Have I ever bet more than I planned? Yes. Almost every time I can remember when I gambled, I went over my limit. I would say to myself I won't go over my set amount but I was kidding myself.
Have I ever lied about gambling? All the time. When I gambled, I would make up lies about where I had been, why I was broke, why I needed to borrow money.
What sort of Gambling did I do? Everything. The first time I ever gambled was when I was about 8 years old. I bought one of those cards from the fish and chip shop and won $10. That was a lot of money back then. When I was a teenager, I played a lot of rugby. With rugby came the pub socialising and that's where I was first introduced to pokies. Pokies was the main one for me. But from there it ramped up to trips to the casino, watching races, anything. Even Housie once or twice.
Gambling shaped a large part of my early adult life. As I look back through the years, I gambled all the way through. I never thought I had a gambling problem. I had a money problem. I was terrible at saving. Whenever I had money, most of it I would gamble away. And if I ever won anything I would think of everything I would pay off or buy - but that would never happen.
It turned me into a liar. I would always come up with outrageous excuses as to why I didn't have any money or why I needed it. And always saying that I would pay it back.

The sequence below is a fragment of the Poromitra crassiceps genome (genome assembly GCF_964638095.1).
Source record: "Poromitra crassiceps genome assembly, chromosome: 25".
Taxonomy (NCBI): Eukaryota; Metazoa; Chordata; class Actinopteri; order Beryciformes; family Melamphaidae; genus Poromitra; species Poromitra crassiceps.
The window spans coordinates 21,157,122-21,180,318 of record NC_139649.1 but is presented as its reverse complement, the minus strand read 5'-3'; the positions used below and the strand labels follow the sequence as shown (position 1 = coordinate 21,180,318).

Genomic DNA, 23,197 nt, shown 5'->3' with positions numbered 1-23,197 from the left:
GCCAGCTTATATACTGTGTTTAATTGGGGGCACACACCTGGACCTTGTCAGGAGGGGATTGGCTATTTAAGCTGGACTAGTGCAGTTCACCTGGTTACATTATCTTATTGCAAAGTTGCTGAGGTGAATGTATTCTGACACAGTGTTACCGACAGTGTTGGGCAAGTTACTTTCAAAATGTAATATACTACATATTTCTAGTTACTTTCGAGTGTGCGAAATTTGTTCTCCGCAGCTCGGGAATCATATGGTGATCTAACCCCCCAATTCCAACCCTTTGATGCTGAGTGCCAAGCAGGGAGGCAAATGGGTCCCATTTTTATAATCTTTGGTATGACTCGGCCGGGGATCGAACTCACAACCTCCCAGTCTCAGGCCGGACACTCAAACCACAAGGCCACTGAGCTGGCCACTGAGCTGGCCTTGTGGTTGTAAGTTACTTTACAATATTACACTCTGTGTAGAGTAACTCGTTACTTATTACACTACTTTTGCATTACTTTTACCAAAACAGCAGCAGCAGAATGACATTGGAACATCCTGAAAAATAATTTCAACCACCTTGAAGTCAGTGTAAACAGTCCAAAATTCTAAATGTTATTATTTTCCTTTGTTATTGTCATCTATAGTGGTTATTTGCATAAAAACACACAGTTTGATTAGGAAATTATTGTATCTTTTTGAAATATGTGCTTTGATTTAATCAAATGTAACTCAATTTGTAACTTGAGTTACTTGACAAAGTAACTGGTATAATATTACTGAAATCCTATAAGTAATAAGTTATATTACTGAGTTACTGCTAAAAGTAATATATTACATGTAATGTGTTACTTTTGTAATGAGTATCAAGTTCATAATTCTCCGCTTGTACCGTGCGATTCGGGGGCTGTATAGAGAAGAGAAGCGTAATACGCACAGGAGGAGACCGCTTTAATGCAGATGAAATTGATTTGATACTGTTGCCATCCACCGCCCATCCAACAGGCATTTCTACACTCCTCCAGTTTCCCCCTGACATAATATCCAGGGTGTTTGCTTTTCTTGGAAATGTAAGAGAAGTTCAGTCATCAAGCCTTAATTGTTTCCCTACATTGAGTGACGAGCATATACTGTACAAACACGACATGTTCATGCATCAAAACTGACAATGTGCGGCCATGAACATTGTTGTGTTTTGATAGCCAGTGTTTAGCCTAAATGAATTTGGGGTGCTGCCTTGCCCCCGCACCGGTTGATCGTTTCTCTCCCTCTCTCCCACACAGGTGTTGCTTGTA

I would worry about bills all of the time, staying up at night thinking of how I am going to pay my bills. I used to spend all of my wages on pay day and scrape by for the next week until the next pay run came.
There was never any concern for my safety, or my family's. But throughout the years the stress it caused me definitely affected me mentally. A lot of compulsive gamblers don't know why they gambled but I know why I did. Gambling was an escape for me. Like many men, especially Polynesians or Maori, we don't know or aren't taught to talk about our feelings. Or how to speak up when things are tough.
It gave me a thrill, and shifted my focus to the screens or the cards and the potential winnings.
None of my family were ever gamblers. Like I said it was through the rugby clubs that I got involved. But it affected my family massively. It caused rifts between siblings and caused my Fiancée (now wife) to give me an ultimatum. Never gamble again, or be without her.
It was at my lowest point nearly 4 years ago where we had that conversation. And it was then I made the choice to call a gambler help line, and went to my first GamblersAnonymous meeting.
Through gamblers help, I began speaking with a councillor which helped me to begin talking about my past and the things that shaped me. And going to GA put me in the room with people who had the same experiences and stories as myself. To be able to relate to their heartbreak, their mistakes made me feel like I wasn't alone. That I wasn't the only one going through these thoughts, and that I could enjoy a quality of life free from gambling.
I decided to reach out because listening to others in GA helped me on my road to recovery. Someone might read this and it may motivate them to speak to someone or head to a meeting. Nowadays with all the ads and betting apps out there gambling is becoming more and more common. Especially in sport. The younger generation are exposed to beating odds across all major codes. As long as this keeps being unregulated, we will see more and more young people head down the slope of problem gambling.